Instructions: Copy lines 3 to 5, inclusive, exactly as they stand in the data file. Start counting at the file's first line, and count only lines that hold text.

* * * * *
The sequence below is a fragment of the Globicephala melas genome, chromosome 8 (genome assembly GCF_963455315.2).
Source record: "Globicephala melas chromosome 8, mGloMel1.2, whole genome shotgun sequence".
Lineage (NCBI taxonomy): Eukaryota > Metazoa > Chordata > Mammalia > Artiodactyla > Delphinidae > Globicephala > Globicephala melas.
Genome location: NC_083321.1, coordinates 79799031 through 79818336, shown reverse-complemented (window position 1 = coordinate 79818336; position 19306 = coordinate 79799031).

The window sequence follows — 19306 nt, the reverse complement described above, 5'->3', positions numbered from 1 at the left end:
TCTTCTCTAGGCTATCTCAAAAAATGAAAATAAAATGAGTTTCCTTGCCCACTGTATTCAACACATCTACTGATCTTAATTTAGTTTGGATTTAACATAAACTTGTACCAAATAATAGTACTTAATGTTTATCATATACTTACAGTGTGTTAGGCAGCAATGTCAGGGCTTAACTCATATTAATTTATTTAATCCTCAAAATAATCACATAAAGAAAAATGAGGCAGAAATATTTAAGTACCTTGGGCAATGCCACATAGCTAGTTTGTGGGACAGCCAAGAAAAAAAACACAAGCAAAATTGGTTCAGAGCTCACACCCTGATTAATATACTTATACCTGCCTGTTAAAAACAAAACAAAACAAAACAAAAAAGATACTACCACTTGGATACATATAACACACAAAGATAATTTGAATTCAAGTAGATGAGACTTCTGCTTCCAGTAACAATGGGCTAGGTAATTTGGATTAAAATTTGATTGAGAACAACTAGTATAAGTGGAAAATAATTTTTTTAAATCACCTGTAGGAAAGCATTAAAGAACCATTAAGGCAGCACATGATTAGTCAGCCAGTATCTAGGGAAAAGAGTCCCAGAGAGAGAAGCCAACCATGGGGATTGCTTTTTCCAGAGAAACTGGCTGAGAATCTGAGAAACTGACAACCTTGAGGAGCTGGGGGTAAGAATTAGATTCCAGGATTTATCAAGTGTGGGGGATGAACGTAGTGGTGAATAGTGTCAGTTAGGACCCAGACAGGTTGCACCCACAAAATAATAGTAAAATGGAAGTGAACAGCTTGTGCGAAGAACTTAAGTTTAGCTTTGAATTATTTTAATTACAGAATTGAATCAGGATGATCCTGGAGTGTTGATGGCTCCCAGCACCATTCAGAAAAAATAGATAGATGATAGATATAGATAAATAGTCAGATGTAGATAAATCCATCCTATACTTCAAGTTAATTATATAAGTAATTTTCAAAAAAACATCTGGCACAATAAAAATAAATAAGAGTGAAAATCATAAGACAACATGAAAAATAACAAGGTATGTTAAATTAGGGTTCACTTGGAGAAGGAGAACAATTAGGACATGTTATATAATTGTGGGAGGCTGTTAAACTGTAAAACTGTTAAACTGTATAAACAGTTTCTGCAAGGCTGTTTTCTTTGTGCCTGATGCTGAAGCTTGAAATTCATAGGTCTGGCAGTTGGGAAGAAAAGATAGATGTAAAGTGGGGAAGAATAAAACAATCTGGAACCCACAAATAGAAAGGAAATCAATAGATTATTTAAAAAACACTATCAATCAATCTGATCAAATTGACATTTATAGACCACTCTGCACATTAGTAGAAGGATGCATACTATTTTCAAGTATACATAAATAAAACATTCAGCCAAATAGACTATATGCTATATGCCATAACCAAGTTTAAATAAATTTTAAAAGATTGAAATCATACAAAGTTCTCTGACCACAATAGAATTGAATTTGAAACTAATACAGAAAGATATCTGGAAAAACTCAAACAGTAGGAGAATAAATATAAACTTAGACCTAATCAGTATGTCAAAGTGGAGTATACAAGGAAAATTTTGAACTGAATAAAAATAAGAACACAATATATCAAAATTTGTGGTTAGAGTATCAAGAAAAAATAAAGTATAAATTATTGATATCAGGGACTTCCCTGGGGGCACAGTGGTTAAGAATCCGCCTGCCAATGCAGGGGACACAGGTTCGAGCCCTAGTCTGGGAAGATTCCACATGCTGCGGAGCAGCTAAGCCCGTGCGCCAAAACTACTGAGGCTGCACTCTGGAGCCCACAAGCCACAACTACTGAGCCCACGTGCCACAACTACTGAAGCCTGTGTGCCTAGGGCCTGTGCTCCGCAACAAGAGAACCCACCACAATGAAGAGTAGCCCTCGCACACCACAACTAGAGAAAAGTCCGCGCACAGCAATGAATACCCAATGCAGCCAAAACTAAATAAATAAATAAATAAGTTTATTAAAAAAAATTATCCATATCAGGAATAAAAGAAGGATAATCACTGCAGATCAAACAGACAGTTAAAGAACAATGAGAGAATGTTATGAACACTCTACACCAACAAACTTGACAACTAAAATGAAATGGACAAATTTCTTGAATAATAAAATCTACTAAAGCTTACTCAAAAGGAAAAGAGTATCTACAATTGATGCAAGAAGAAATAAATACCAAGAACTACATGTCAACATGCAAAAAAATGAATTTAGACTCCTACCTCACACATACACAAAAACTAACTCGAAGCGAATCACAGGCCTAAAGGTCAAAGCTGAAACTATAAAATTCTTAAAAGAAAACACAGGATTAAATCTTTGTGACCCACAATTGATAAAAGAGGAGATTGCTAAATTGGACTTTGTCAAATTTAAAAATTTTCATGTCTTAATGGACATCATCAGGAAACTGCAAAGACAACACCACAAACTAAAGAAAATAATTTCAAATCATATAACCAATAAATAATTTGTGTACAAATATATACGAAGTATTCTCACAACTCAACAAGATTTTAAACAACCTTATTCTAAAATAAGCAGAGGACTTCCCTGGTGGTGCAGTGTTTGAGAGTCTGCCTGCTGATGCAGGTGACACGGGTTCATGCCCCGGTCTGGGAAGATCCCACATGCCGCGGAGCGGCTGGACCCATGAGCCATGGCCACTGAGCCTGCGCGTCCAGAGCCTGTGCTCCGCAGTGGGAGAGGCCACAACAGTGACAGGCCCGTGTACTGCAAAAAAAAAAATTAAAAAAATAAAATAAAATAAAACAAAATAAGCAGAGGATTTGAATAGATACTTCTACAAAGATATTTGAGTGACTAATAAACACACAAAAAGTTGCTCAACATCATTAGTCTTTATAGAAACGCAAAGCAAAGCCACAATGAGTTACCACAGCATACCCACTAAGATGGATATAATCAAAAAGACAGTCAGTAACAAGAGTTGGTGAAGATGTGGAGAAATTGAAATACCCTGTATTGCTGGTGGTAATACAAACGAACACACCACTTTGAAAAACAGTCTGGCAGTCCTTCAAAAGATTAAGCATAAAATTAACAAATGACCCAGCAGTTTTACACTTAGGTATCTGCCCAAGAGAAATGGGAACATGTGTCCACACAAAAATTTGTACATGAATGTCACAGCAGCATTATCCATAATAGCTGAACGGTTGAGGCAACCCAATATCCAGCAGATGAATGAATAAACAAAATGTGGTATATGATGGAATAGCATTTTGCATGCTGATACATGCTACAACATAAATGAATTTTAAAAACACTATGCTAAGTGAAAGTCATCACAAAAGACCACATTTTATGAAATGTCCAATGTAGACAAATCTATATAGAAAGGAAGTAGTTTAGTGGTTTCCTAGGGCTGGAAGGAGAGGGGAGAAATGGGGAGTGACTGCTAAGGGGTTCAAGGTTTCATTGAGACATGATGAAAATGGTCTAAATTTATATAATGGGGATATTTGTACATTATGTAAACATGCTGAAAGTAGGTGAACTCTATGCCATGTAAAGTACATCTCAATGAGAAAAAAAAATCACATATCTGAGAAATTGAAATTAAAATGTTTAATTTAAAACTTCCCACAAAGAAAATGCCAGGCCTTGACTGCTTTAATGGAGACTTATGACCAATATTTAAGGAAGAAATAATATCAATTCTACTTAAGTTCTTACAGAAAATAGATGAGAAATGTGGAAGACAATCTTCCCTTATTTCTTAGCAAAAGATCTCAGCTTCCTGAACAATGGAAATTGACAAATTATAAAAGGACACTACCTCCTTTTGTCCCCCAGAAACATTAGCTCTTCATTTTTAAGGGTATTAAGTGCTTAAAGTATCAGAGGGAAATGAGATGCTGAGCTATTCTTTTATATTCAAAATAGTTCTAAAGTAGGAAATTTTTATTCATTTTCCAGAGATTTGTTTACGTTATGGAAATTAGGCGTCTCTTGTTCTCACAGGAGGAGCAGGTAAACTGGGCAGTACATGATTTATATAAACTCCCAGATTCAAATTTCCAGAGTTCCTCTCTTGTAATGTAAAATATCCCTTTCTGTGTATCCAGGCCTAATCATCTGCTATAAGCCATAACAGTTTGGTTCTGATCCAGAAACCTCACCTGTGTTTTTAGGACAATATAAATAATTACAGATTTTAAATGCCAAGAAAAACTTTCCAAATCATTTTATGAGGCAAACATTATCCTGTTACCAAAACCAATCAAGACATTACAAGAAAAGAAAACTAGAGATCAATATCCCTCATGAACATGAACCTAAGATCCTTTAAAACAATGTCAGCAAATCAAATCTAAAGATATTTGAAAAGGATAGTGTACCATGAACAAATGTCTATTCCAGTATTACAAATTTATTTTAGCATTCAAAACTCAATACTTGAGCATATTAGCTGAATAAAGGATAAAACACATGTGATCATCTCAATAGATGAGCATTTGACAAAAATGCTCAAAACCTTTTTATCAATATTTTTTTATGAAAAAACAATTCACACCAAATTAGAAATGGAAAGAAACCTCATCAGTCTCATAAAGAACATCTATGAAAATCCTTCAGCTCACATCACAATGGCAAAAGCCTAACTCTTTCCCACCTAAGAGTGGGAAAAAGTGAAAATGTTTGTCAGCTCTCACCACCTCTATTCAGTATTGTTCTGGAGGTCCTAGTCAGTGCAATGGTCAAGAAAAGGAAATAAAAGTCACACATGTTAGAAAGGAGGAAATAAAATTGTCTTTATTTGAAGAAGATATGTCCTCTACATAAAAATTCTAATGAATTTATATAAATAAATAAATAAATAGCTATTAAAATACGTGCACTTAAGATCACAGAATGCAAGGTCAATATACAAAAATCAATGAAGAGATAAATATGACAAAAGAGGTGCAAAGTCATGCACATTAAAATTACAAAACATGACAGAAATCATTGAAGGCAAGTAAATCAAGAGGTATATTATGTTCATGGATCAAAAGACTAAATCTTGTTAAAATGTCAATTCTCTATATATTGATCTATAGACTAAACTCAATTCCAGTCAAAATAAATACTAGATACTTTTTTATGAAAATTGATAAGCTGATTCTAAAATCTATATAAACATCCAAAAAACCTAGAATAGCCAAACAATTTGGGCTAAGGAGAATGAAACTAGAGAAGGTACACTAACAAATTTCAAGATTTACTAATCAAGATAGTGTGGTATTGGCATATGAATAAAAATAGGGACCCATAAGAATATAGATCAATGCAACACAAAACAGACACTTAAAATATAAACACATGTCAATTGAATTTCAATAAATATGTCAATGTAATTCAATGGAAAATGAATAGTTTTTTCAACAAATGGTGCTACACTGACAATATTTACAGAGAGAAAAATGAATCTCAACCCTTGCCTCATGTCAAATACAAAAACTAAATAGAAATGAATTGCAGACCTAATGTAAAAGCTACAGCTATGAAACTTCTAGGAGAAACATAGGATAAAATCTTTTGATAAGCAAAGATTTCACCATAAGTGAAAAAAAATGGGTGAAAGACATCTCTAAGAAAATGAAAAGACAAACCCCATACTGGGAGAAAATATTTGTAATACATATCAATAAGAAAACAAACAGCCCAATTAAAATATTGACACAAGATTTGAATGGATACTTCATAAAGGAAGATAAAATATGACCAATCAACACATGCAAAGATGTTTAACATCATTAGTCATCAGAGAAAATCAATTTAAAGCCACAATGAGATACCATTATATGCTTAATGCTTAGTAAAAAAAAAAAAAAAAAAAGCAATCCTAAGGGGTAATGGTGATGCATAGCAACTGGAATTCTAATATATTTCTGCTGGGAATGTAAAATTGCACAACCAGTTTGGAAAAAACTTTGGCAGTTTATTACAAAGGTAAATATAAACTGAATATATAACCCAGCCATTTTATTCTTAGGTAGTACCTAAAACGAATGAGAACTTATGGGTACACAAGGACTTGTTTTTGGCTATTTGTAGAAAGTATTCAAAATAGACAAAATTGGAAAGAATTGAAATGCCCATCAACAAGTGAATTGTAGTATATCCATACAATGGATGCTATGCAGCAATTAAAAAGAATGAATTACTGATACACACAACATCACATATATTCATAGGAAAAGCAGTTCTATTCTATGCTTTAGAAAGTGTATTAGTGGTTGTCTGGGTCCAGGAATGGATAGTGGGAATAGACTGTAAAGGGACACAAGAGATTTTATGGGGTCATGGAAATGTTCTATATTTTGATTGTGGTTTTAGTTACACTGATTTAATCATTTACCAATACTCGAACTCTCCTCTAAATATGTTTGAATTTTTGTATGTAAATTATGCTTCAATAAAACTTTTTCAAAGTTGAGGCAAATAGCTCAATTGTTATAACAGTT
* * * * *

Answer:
Lineage (NCBI taxonomy): Eukaryota > Metazoa > Chordata > Mammalia > Artiodactyla > Delphinidae > Globicephala > Globicephala melas.
Genome location: NC_083321.1, coordinates 79799031 through 79818336, shown reverse-complemented (window position 1 = coordinate 79818336; position 19306 = coordinate 79799031).

The window sequence follows — 19306 nt, the reverse complement described above, 5'->3', positions numbered from 1 at the left end: